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Yellowstone grizzly

Yellowstone grizzly bear

Federal attorneys pushed their case that Greater Yellowstone Ecosystem grizzly bears should be removed from Endangered Species Act protection, arguing in an appeal filed late Friday the U.S. Fish and Wildlife Service wasn’t required to do a comprehensive review of all grizzlies in the Lower 48 states.

The U.S. Department of Justice’s opening salvo to the U.S. 9th Circuit Court of Appeals also accused the lower court judge in Missoula of improperly substituting his opinion of the scientific evidence of grizzly genetic diversity for that of FWS biologists.

However, the government said it would not challenge U.S. District Judge Dana Christensen’s ruling that state wildlife agencies aren’t ready to manage the Greater Yellowstone Ecosystem (GYE) bears and haven’t sufficiently studied how delisting one big grizzly population might affect smaller separate populations.

Last September, Christensen rejected the service’s 2017 delisting rule covering about 750 grizzlies in the 9,800-square-mile Greater Yellowstone Ecosystem.

Christensen found the plan “arbitrary and capricious” on four points:

• inadequate explanations of how handing bears over to state management and hunting would ensure the bears’ continued survival,

• how delisting grizzlies in one recovery area might affect five other recovery populations,

• whether the Yellowstone grizzlies were too isolated to provide for genetic diversity,

• and whether the service had done a required comprehensive analysis of its delisting plan on the bears.

That left the federal government with two options. It could appeal Christensen’s ruling to the U.S. 9th Circuit Court of Appeals, or go to work writing a new delisting rule that resolved the judge’s criticisms. Both efforts could take two years to complete. Friday’s government brief states the Fish and Wildlife Service (FWS) has already started work fixing some of the problems, but also argues the delisting rule should be reinstated because the judge went too far in his opinion.

“The district court erred, however, in ruling that FWS must conduct a ‘comprehensive review’ of the entire listed species, because the Act imposes no such requirement and because courts may not impose procedures not required by statute,” the brief stated. "The court further erred in substituting its scientific judgment for FWS’s on the matter of the bears’ genetic fitness, in violation of the foundational principles of judicial review of agency decision-making.”

Attorneys for the states of Montana, Idaho and Wyoming must have their briefs in by June 7. The nongovernmental co-defendants Safari Club International, National Rifle Association, Sportsmen’s Alliance Foundation, Rocky Mountain Elk Foundation, Wyoming Farm Bureau Federation, Wyoming Stock Growers Association, and two private ranch owners have their briefs due June 21.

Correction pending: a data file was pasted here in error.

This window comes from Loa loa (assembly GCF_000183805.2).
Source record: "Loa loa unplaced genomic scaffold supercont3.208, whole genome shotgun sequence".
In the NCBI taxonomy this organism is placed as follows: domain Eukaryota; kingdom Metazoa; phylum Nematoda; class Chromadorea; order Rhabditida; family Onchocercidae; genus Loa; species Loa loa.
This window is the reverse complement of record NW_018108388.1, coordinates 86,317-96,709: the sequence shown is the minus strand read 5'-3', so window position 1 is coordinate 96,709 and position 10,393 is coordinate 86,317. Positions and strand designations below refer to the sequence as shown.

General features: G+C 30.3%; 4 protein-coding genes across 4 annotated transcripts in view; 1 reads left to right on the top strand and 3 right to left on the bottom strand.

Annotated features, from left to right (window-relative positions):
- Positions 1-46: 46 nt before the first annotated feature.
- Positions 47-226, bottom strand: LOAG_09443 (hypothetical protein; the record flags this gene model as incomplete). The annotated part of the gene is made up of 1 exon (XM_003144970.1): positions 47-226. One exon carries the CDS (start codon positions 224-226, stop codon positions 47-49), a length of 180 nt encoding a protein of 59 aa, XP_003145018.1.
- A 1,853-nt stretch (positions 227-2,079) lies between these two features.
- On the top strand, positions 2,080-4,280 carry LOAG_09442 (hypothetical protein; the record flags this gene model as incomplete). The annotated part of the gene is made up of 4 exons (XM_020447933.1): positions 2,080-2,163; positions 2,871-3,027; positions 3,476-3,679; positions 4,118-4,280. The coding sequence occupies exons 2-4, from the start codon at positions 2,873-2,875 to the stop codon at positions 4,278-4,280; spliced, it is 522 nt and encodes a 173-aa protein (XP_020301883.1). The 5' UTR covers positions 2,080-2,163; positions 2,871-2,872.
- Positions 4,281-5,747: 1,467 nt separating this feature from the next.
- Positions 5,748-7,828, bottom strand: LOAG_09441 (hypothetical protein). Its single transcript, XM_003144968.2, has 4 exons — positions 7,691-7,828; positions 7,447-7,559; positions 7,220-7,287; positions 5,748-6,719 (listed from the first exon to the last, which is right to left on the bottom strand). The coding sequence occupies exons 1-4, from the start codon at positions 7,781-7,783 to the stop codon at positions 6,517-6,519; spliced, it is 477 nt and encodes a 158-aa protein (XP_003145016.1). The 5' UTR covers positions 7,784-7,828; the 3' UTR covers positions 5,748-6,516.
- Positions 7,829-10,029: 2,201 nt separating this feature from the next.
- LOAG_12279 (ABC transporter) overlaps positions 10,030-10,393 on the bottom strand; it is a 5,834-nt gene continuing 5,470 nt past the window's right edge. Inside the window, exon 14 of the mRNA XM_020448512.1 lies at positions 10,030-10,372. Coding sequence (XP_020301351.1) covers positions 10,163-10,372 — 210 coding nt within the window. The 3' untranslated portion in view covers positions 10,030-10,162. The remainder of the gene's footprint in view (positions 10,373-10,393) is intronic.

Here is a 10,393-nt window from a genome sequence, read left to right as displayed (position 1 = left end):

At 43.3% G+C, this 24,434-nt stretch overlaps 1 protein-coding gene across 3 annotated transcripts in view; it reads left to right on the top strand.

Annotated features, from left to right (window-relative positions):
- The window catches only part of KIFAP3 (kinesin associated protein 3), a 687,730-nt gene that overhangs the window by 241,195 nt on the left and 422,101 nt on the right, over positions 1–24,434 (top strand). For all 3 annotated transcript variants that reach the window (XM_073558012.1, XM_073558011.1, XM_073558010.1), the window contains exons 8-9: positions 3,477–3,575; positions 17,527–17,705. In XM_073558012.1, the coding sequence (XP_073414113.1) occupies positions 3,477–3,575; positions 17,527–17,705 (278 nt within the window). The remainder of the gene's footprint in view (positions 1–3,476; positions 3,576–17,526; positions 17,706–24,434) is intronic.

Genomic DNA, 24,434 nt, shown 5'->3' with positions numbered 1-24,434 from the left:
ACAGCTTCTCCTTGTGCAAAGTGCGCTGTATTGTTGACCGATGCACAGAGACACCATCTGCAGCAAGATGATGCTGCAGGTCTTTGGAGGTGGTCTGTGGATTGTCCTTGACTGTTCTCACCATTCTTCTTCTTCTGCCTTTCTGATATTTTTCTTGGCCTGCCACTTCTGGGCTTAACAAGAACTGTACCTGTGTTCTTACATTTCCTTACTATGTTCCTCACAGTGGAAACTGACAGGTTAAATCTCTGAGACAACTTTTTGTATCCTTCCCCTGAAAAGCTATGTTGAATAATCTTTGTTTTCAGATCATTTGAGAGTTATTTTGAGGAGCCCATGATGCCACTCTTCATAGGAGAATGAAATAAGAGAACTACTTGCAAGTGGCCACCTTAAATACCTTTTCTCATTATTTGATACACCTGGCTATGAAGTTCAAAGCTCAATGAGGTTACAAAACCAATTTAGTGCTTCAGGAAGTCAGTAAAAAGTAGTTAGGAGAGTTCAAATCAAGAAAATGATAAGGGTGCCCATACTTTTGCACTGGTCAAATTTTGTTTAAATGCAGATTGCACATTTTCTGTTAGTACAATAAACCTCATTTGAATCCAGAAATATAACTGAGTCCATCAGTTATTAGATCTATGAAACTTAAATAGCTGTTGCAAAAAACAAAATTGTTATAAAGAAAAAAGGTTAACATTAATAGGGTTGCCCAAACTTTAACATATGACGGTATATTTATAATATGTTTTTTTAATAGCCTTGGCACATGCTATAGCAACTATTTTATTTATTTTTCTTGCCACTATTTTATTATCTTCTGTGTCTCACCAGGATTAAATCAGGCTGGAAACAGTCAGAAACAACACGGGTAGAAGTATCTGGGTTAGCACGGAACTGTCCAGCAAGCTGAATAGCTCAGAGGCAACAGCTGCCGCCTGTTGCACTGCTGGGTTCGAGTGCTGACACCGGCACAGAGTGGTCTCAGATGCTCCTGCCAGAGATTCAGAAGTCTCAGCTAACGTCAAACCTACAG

The plaintiffs who won last September’s Crow Tribe v. Zinke case overturning the grizzly delisting rule get until July 22 to respond. The appeals process allows three more back-and-forth responses before a final hearing.

“Due to the complexity of the briefing schedule, no streamlined extensions of time … will be approved,” Circuit Court Mediator Margaret Corrigan wrote in the order. “Any request for an extension of time to file any brief shall be made by written motion and shall include a proposed schedule for all briefs that have not yet been filed.”

Christensen’s September decision canceled planned grizzly trophy hunting seasons in Wyoming and Idaho, and put a curious kink in the FWS work plan. After it published a delisting rule for the Greater Yellowstone Ecosystem grizzlies in 2017, the service turned its attention to the roughly 1,000 bears in the larger Northern Continental Divide Ecosystem. The NCDE extends through Montana’s Rocky Mountains from Interstate 90 to Glacier National Park and the Canadian border.

By summer 2018, the Interagency Grizzly Bear Committee members had signed off on a habitat criteria study for the NCDE, the Flathead National Forest had completed its grizzly bear recovery plan (which applied to five national forests encompassing the NCDE), and Montana Fish, Wildlife and Parks had adopted a formal rule stating how the state would count and care for grizzlies once they were delisted. Those preparations were supposed to clear the way for FWS to publish a federal delisting rule for that recovery area by the end of 2018.

Large parts of the proposed NCDE delisting rule were connected to the successful recovery of grizzlies in the Greater Yellowstone Ecosystem. The judge’s derailment of the Greater Yellowstone delisting forced the service to suspend the NCDE rule, even though all the preliminary work was done.

“We’re still working on recovering bears according to the recovery plans,” FWS spokeswoman Jennifer Strickland said on Friday. “There are bears outside of the GYE that we’re still working to conserve. That type of work doesn’t just stop.”

Strickland added the Fish and Wildlife Service has built a network of university researchers, state wildlife agencies, tribal governments and others who all have a stake in grizzly recovery.

“When things like this force us to pause, we’re still talking with those partners and brainstorming how this affects all of us,” Strickland said. “The grizzly isn’t recovered without them.”

The Fish and Wildlife Service's 2018 annual grizzly report, released on Friday, included a list of activities still underway. It included population modeling, huckleberry habitat mapping, bear diet assessments in three recovery areas, army cutworm moth food studies in the Greater Yellowstone recovery area, and building a database of grizzly attacks in the Lower 48 states.

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Natural Resources & Environment Reporter

Natural Resources Reporter for The Missoulian.